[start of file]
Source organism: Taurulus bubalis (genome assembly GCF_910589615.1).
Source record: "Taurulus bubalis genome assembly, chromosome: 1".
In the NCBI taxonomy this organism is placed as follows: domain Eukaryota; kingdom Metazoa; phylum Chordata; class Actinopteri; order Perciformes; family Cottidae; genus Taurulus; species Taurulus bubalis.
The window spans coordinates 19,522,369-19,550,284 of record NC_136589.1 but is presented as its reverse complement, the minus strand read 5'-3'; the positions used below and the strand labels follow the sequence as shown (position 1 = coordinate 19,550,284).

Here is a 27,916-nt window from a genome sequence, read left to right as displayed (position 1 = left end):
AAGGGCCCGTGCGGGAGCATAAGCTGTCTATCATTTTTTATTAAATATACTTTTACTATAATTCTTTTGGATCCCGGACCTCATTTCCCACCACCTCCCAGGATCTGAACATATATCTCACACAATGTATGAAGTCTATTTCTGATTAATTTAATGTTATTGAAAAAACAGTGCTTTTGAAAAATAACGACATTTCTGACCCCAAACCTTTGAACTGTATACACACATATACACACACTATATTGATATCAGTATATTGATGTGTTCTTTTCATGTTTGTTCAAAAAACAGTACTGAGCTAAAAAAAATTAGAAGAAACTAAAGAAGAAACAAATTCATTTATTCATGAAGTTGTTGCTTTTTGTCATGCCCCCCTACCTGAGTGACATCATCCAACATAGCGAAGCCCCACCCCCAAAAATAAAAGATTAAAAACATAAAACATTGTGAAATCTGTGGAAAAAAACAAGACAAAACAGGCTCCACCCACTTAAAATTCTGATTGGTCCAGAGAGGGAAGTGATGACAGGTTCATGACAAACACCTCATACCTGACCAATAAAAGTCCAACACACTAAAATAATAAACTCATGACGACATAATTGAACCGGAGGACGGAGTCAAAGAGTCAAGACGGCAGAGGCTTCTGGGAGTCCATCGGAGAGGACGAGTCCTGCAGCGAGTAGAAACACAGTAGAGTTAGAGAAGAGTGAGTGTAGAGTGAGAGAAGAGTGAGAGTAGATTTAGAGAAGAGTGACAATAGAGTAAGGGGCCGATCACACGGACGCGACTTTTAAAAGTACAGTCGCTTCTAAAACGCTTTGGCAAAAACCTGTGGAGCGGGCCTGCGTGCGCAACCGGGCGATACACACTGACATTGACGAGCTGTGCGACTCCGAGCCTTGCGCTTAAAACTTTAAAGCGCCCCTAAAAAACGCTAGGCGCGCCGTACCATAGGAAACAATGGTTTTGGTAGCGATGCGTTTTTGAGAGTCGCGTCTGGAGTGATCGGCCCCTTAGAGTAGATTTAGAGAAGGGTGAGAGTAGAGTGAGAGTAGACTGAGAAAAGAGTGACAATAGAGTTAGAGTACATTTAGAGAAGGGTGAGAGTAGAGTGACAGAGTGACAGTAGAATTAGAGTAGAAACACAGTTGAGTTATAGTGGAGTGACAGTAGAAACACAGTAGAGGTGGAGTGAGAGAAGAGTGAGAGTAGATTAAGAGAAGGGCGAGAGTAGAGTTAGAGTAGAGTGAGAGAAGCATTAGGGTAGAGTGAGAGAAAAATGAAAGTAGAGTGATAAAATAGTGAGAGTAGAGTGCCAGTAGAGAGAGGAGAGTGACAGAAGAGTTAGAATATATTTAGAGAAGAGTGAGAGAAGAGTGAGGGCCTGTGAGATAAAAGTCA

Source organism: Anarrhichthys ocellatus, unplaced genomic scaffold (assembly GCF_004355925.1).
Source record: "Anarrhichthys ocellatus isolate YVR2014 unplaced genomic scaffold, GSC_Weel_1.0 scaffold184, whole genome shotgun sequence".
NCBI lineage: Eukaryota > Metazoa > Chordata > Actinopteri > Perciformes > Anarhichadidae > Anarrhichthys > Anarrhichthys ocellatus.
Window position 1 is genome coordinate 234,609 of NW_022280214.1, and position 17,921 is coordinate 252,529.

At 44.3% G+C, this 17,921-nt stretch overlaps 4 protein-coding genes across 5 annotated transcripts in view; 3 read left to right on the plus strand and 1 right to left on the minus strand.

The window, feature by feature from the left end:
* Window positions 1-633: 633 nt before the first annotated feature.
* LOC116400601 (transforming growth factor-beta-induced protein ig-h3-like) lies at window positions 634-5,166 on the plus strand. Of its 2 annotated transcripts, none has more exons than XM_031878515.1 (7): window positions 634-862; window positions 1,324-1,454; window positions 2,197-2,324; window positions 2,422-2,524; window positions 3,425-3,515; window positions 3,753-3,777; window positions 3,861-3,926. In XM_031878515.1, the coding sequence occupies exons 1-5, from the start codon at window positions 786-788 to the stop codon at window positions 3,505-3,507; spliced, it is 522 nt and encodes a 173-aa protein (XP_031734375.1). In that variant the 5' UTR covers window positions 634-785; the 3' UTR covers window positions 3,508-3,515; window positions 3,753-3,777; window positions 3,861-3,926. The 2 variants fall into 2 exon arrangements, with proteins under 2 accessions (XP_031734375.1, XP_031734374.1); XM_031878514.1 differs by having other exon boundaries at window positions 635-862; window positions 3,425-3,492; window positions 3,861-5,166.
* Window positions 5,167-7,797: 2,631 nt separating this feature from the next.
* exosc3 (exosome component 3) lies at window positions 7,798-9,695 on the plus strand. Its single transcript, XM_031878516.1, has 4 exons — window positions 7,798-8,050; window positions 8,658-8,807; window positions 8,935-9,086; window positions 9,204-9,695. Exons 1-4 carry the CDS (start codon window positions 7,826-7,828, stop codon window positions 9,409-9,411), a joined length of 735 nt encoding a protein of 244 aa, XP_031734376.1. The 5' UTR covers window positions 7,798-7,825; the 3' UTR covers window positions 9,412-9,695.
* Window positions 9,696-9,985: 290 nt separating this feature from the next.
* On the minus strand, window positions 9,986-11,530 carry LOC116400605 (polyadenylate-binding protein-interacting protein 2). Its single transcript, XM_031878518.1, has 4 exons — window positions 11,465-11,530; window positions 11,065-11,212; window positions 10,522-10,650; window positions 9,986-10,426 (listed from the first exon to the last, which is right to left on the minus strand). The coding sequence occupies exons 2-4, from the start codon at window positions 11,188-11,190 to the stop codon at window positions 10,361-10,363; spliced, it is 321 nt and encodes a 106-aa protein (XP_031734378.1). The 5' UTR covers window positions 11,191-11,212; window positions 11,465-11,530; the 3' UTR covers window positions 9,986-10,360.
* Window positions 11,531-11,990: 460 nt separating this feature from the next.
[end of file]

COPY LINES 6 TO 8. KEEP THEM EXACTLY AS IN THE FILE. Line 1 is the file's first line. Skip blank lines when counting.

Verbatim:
AAGGGCCCGTGCGGGAGCATAAGCTGTCTATCATTTTTTATTAAATATACTTTTACTATAATTCTTTTGGATCCCGGACCTCATTTCCCACCACCTCCCAGGATCTGAACATATATCTCACACAATGTATGAAGTCTATTTCTGATTAATTTAATGTTATTGAAAAAACAGTGCTTTTGAAAAATAACGACATTTCTGACCCCAAACCTTTGAACTGTATACACACATATACACACACTATATTGATATCAGTATATTGATGTGTTCTTTTCATGTTTGTTCAAAAAACAGTACTGAGCTAAAAAAAATTAGAAGAAACTAAAGAAGAAACAAATTCATTTATTCATGAAGTTGTTGCTTTTTGTCATGCCCCCCTACCTGAGTGACATCATCCAACATAGCGAAGCCCCACCCCCAAAAATAAAAGATTAAAAACATAAAACATTGTGAAATCTGTGGAAAAAAACAAGACAAAACAGGCTCCACCCACTTAAAATTCTGATTGGTCCAGAGAGGGAAGTGATGACAGGTTCATGACAAACACCTCATACCTGACCAATAAAAGTCCAACACACTAAAATAATAAACTCATGACGACATAATTGAACCGGAGGACGGAGTCAAAGAGTCAAGACGGCAGAGGCTTCTGGGAGTCCATCGGAGAGGACGAGTCCTGCAGCGAGTAGAAACACAGTAGAGTTAGAGAAGAGTGAGTGTAGAGTGAGAGAAGAGTGAGAGTAGATTTAGAGAAGAGTGACAATAGAGTAAGGGGCCGATCACACGGACGCGACTTTTAAAAGTACAGTCGCTTCTAAAACGCTTTGGCAAAAACCTGTGGAGCGGGCCTGCGTGCGCAACCGGGCGATACACACTGACATTGACGAGCTGTGCGACTCCGAGCCTTGCGCTTAAAACTTTAAAGCGCCCCTAAAAAACGCTAGGCGCGCCGTACCATAGGAAACAATGGTTTTGGTAGCGATGCGTTTTTGAGAGTCGCGTCTGGAGTGATCGGCCCCTTAGAGTAGATTTAGAGAAGGGTGAGAGTAGAGTGAGAGTAGACTGAGAAAAGAGTGACAATAGAGTTAGAGTACATTTAGAGAAGGGTGAGAGTAGAGTGACAGAGTGACAGTAGAATTAGAGTAGAAACACAGTTGAGTTATAGTGGAGTGACAGTAGAAACACAGTAGAGGTGGAGTGAGAGAAGAGTGAGAGTAGATTAAGAGAAGGGCGAGAGTAGAGTTAGAGTAGAGTGAGAGAAGCATTAGGGTAGAGTGAGAGAAAAATGAAAGTAGAGTGATAAAATAGTGAGAGTAGAGTGCCAGTAGAGAGAGGAGAGTGACAGAAGAGTTAGAATATATTTAGAGAAGAGTGAGAGAAGAGTGAGGGCCTGTGAGATAAAAGTCA

Source organism: Anarrhichthys ocellatus, unplaced genomic scaffold (assembly GCF_004355925.1).
Source record: "Anarrhichthys ocellatus isolate YVR2014 unplaced genomic scaffold, GSC_Weel_1.0 scaffold184, whole genome shotgun sequence".